some musings on holidays, food, ….

28 May

london 2.55pm thursday 2015.

after reading that novel by celia imrie, not quite nice, i have been thinking of the south of france and being reminded of going to il du levant, the naturist island. i would fly to toulon airport, which is near hyere, where it was a short walk down to the coast and the harbour there to catch the fast ferry to the island. in those days ryanair flies there very cheaply, but i have checked recently and they dont do it anymore. pity that. now if i want to go to il du levant, i have to fly or take the train to marseille, which is a long way to the islands. and the flights are not cheap anymore. and they fly so early too. deep down i know it is not as good there anymore. the whole idea of the south of france is really better than in reality. but the idea of a south of france holiday is very strong. so much so that i even browse in the gay website for people who live there who offer bed and breakfast and found a guy in marseille who does that. and we chatted a bit about it… him trying to encourage me to go. it is tempting but when i think of it, i know the reality is not going to be up to it. 

london is still very attractive even now when the sun is strengthening but not yet strong enough to feel like summer. i like this kind of weather, which makes me less inclined to travel to the south of france for the weather alone.

i hear arabia and india are getting heat waves killing some of the inhabitants. which makes me rather glad i am not there. and makes me grateful to be in london. added 30.5.15 saturday the old adage , if something is good, more is not always better holds true in this case of hot weather in india.

shopping and eating seems to be the big thing that  businesses here seem to make a big song and dance about. and a way for the londoners to participate and for some thing to do. 

i keep getting lots of emails from these voucher people offering two for 1 meals at a discount. for eg, tea at patisserie valerie, £19 for 2. all quite tempting until i realise i dont really like cakes and sweet stuff haha. funny really , in the past i love them. now i seem to have gone off them.

nowadays i only have one course meals, chinese style , meat/veg stir fry or stewed in soya sauce or in a curry, over rice. they are the quickest to cook. and i dont have dessert or starters. it makes a meal very easy and quick with no fuss. unlike the very intricate cooking that I saw recently demonstrated at a bibimbap korean food demo. it took 2hrs to prepare and a few minutes to eat. quite an unusual food demonstration for me to see.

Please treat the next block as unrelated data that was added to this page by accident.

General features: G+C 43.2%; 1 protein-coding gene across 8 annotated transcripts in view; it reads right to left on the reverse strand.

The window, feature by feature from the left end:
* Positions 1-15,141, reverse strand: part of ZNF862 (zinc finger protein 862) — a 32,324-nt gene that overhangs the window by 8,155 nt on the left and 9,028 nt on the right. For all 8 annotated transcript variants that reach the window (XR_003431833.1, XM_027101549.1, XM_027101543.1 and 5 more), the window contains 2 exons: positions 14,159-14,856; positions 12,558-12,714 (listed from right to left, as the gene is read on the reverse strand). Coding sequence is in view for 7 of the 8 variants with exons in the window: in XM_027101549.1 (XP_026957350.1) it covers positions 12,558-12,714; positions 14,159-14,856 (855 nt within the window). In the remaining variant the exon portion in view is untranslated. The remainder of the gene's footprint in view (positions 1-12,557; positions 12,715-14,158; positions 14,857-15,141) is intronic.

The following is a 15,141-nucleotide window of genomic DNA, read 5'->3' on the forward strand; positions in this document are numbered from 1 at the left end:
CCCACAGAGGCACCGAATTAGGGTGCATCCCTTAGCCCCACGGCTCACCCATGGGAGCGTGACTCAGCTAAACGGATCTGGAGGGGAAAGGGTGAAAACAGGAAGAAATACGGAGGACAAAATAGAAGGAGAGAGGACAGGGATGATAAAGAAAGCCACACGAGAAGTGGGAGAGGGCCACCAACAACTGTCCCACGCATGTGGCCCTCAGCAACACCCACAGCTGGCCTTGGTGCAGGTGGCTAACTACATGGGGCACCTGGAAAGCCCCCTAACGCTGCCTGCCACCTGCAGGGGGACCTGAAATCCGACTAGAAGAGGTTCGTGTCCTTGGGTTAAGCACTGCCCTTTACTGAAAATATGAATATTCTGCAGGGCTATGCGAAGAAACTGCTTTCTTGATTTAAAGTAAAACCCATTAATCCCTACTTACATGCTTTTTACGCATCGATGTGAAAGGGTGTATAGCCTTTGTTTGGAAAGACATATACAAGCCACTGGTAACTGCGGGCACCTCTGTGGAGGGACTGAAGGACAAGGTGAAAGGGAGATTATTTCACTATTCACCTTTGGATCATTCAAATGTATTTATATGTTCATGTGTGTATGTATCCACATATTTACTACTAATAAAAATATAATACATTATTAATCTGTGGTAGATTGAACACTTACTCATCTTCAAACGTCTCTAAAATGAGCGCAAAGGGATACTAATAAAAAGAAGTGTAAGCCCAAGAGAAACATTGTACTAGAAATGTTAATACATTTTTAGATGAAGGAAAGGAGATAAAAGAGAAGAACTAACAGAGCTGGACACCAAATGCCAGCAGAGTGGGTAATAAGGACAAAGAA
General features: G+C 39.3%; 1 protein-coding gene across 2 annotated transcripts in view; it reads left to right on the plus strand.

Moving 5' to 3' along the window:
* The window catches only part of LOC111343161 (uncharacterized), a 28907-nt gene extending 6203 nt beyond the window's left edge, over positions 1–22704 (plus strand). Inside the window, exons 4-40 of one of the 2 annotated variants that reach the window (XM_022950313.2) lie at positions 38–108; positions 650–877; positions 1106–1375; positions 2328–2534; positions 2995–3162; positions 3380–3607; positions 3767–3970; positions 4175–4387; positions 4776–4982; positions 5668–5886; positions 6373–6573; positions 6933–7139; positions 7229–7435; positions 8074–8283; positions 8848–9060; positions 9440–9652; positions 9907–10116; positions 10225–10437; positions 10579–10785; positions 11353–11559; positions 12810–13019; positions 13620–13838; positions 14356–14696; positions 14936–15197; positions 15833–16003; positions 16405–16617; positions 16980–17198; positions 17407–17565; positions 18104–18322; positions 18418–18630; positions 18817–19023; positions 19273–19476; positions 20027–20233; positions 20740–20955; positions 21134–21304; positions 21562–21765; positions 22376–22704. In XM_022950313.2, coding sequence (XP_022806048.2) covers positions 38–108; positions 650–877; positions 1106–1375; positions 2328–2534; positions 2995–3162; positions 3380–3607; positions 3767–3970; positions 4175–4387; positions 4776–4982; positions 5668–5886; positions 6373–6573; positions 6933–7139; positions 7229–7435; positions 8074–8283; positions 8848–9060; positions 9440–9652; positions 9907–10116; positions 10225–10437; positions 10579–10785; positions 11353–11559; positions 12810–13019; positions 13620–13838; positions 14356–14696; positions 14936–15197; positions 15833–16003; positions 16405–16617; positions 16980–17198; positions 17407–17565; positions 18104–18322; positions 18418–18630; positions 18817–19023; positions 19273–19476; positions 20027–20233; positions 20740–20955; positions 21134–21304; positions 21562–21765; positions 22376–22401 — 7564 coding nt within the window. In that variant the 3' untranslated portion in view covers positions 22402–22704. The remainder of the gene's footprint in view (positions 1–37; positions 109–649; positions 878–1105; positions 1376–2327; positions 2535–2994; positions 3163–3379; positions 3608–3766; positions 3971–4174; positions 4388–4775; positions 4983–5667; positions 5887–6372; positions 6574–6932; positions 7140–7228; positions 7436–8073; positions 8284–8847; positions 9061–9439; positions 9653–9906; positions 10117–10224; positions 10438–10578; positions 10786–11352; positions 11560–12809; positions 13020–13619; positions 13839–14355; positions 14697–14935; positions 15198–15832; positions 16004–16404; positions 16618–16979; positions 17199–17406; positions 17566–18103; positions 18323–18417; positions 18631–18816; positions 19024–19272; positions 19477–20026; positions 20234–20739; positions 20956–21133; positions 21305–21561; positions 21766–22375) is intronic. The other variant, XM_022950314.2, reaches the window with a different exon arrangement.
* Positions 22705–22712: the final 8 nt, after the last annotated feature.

i dont normally eat korean and dont know much about it so going to that food demo was very educational and eye opening. the name sounds so foreign, but i think londoners are so quick to take up and try foreign foods that they soon learn the foreign names and talk of it in a very familiar way. and i am sure these food demonstrations help a lot in familiarising londoners to these foreign names so that these foreign names of foods trip easily on the average londoners’ tongue. people here have developed a very cosmopolitan taste and willingness to try foreign foods. and as a result, or because of it, chefs from all over the world come here to open restaurants and introduce their version of it. it can be a bit of a hodge podge , and some locals from those countries may not recognise their local foods even though familiar with the name, because it has so altered its composition in the transition to london. but it all makes for an exciting culinary adventure to those of us who like that kind of thing. 

Digital StillCamera

Digital StillCamera

there seems to be a green tinge in the photo. that kitchen paper is green that might explain why.

home made pork lard. i buy shoulder pork to freeze and use in stir fry or to make pork in soya sauce. it forms the base of my cooking, but sometimes like today, there is a big lump of fat and skin that they use to make crackling when it is roasted. so i use that to make crisp pork crackling and use the fat for cooking stir fried dishes. they add a extra flavour to the dish. they are best when cooking fried char kuay teoh. flat noodles stir fried with bean sprouts and chinese chives. usually with prawns, but i add chicken  or beef, or pork… anything really haha. and of course hokkien mee must have them. i have yet to cook hokkien mee, something i have not mastered.

i just realised the korean chef was using fermented beans and the taste of it in the soup he made is very much like belachan. so instead of using stock cubes like most of westerners do , the asian cooks use fermented beans, or shrimps to form a basis for the stock. fermented stuff seem big in asian cooking, it seems to me. 

Digital StillCamera